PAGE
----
Tuesday, April 28, 2020

S/Ldr Arthur Robert Moore DFC* 19xx-1989

 Bob Moore climbing into prototype J-29 before its maiden flight in 1948
Arthur Robert Moore joined the RAFVR about May 1939 as an Airman u/t Pilot. Called up on 1st September 1939, he continued his elementary flying training at 7 EFTS Desford and went on to 10 FTS Ternhill for No. 19 Course, which ran from 11th April to 24th July 1940. 

Moore arrived at 5 OTU Aston Down on 3rd August and after converting to Hurricanes joined 3 Squadron at Wick on 19th August. He flew his first operational sortie on 4th September and his last with 3 Squadron on 19th September.

He was posted to 615 Squadron at Northolt on 10th October. He flew seven sorties with 615 between 17th October and 2nd November. 
Moore was posted to CFS Upavon on 28th December 1940 for an instructors course. He was commissioned in July 1941. 
In early June 1944 Moore was a Flight Commander with 3 Squadron. On the 8th he shot down a Me109 north of Rouen. Between 18th June and 10th August 1944 he destroyed twenty V1 flying bombs and shared another.
He was awarded the DFC (gazetted 21st July 1944). 

Moore was posted to 56 Squadron at Newchurch in late August 1944. The squadron moved to B-60 at Grimbergen, Belgium on 28th September.
He shared in the probable destruction of a Fw190 on 29th September, destroyed a Me210 on 28th November and destroyed two Me109's on 17th December. 

Moore was released from the RAF in 1946 as a Squadron Leader and joined the RAFVR in 1950.

On 1 September 1948, the first of the Saab 29prototypes conducted its maiden flight, which lasted for half an hour. The test pilot for this first flight of the type was S/Ldr 'Bob' Moore.

He brought a 1955 Saab 92B back to England when he returned, later to become the first managing director of Saab GB Ltd. This was reputedly the first-ever Saab car imported to the UK.
He died in 1989.

Saturday, April 11, 2020

William ‘Bill’ Magruder 1923-1977

During his five years with the Air Force, Mr. Magruder, a graduate of the Air Force's Experimental Test Pilot School, supervised the engineering, and evaluated the performance, of such aircraft as the B-57 and B-52 bombers, C-124 transport and the F-86 fighter.

During his years in private industry, Mr. Magruder worked first for the Douglas Aircraft Co., now McDonald Douglas, and then for the Lockheed California Co., where he was intimately involved in that company's SST development program.
Mr. Magruder was also chief advanced design engineer for the development of Lockheed's L-1011 commercial jet transport.

A member of numerous test pilots' and aircraft industry groups and associations, he was the past president of the Society of Experimental Test Pilots.

Tuesday, April 07, 2020

Van H. Shepard 1925-1970

Van Shepard rose from a humble upbringing in the Great Depression to pursue his lifelong passion for aviation. After receiving his Army Air Forces pilot's wings in World War II, he became a test pilot for the US Air Force, launching a career in which he flew virtually every category of aircraft. As an industry test pilot, his accomplishments included piloting the largest supersonic aircraft in America's history, the XB-70 Valkyrie, at three times the speed of sound. Along the way, he survived a typhoon's direct hit in Okinawa, a low altitude ejection from a flaming fighter in Ohio, and an emergency landing on malfunctioning gear in California. He was killed when the aircraft he was flight testing, a "Guppy 101" owned by Aero Spacelines of Santa Barbara crashed  at Edwards Air Force Base.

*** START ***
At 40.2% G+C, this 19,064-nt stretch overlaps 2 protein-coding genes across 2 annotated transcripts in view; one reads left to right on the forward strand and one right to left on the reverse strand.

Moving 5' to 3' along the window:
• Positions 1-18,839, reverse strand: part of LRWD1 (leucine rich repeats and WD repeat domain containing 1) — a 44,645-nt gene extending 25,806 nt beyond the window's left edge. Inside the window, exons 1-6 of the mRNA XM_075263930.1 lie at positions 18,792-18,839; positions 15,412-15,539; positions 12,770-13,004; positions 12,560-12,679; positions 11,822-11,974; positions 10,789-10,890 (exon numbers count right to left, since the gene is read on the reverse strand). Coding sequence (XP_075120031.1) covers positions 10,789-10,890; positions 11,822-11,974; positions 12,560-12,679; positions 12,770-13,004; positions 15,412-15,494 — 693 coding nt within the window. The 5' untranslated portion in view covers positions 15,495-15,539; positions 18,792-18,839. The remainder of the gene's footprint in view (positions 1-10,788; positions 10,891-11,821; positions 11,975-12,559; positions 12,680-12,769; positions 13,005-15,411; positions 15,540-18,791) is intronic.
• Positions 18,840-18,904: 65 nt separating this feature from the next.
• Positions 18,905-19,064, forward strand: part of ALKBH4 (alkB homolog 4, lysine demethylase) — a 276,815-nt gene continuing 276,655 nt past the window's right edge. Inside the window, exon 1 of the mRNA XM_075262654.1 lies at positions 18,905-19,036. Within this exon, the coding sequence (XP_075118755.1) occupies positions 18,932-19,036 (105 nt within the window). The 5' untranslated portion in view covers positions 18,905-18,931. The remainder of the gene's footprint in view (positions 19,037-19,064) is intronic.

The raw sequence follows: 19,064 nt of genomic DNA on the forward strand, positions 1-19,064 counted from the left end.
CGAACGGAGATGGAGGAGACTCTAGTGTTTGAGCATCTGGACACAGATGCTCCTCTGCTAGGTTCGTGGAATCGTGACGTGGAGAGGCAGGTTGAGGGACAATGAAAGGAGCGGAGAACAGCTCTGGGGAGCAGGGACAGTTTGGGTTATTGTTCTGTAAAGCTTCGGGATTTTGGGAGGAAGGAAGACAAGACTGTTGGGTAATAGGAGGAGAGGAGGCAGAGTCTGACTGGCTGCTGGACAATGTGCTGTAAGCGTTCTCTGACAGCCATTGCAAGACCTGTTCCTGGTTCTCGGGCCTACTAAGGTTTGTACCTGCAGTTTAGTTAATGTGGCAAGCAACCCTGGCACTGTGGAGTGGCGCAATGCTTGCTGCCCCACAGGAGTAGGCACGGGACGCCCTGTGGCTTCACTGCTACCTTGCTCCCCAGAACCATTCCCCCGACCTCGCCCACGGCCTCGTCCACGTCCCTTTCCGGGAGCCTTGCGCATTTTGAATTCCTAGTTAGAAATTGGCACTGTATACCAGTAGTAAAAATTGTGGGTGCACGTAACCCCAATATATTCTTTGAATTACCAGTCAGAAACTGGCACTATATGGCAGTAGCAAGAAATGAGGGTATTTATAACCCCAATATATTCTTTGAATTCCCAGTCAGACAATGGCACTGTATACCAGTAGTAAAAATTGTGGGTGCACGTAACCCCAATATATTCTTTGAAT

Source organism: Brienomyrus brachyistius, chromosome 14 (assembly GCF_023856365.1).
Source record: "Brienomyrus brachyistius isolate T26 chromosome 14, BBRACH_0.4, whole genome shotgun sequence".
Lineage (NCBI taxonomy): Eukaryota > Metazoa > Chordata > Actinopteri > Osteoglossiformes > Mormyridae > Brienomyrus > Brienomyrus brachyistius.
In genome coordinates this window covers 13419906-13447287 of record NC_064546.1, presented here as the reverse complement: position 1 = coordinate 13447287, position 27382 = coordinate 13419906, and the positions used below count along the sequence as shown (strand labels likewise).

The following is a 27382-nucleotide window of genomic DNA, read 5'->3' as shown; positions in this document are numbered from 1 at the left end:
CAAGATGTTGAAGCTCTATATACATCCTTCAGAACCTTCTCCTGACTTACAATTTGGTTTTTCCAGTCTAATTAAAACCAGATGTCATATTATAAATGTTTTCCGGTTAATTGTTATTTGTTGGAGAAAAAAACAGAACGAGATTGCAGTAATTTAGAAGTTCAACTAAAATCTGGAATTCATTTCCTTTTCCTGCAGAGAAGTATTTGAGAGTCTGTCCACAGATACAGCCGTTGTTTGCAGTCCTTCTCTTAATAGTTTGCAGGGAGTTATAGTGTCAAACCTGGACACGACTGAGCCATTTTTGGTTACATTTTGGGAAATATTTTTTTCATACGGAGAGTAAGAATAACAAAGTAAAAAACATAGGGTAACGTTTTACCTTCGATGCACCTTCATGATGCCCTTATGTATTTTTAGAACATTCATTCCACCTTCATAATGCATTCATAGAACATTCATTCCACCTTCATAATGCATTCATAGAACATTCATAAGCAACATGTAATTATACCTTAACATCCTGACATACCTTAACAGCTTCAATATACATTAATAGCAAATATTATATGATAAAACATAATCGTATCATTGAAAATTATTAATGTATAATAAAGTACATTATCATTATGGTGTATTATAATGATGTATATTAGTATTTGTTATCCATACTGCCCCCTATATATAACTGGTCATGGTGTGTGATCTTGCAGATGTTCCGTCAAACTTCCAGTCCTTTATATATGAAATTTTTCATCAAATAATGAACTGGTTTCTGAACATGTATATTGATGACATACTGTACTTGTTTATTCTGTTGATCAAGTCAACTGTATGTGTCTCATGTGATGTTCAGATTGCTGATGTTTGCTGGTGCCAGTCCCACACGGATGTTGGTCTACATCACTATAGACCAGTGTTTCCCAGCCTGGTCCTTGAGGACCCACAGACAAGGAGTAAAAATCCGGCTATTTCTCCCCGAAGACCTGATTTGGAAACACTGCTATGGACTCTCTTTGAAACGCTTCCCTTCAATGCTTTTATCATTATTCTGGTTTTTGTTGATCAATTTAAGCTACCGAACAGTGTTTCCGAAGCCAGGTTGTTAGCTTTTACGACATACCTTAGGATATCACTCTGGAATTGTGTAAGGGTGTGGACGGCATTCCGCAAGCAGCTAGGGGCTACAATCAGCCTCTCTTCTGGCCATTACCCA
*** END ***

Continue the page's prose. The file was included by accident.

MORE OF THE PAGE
Sunday, April 05, 2020

Murray ‘Bob’ Hawley 1914-1962

Thomas Walter Gillespie 1924-2017

Tom Gillespie enrolled in college on a football scholarship at Virginia Polytechnic Institute VPI (VA Tech) and to the flight training school offered by the Navy V- 5 at VPI. Due to World War II, he dropped out of college and finished his flight training and flew anti-submarine patrol missions( the plane TBM avenger) in World War II. He returned as a flight instructor when the war ended. He returned to VPI after discharge and then transferred to Saint Louis University with a degree in Aeronautical Engineering. Two weeks after graduating, he was recalled into the Marine Corps for the Korean War as a fighter pilot flying the F4U corsair fighter jet.

Tom later completed the air force experimental flight test pilot school as a civilian and was ranked in top five out of This flight school was a prerequisite for the space astronaut program, including the original Mercury Seven to include Gus Grissom and Gordon Cooper, who he performed better than. He qualified to be one of the first astronauts in space with the Mercury 7 astronauts but a last-minute decision excluded all civilian candidates; thereby excluding Tom from being an original astronaut.

Tom continued his storied aviation career with stints at general motors with the f84 thunderstruck, Beech Craft Lear Jet and Vice President of Piper Aircraft. He finished his career running flight safety academy flight school in Vero Beach, Florida.